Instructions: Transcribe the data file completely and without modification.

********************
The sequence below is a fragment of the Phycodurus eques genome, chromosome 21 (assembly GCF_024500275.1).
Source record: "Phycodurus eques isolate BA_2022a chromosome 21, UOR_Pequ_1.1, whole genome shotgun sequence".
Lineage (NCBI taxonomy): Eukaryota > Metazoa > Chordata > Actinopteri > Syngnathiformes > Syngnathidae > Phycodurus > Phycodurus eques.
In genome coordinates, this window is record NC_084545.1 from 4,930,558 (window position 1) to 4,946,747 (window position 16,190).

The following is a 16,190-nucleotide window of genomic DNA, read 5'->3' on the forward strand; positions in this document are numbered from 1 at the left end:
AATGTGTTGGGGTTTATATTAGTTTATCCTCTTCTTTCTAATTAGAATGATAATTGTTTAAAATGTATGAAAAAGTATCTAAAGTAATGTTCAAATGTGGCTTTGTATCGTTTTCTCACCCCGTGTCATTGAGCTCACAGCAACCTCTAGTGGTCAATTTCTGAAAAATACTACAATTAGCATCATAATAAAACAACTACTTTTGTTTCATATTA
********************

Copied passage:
The sequence below is a fragment of the Phycodurus eques genome, chromosome 21 (assembly GCF_024500275.1).
Source record: "Phycodurus eques isolate BA_2022a chromosome 21, UOR_Pequ_1.1, whole genome shotgun sequence".
Lineage (NCBI taxonomy): Eukaryota > Metazoa > Chordata > Actinopteri > Syngnathiformes > Syngnathidae > Phycodurus > Phycodurus eques.
In genome coordinates, this window is record NC_084545.1 from 4,930,558 (window position 1) to 4,946,747 (window position 16,190).

The following is a 16,190-nucleotide window of genomic DNA, read 5'->3' on the forward strand; positions in this document are numbered from 1 at the left end:
AATGTGTTGGGGTTTATATTAGTTTATCCTCTTCTTTCTAATTAGAATGATAATTGTTTAAAATGTATGAAAAAGTATCTAAAGTAATGTTCAAATGTGGCTTTGTATCGTTTTCTCACCCCGTGTCATTGAGCTCACAGCAACCTCTAGTGGTCAATTTCTGAAAAATACTACAATTAGCATCATAATAAAACAACTACTTTTGTTTCATATTA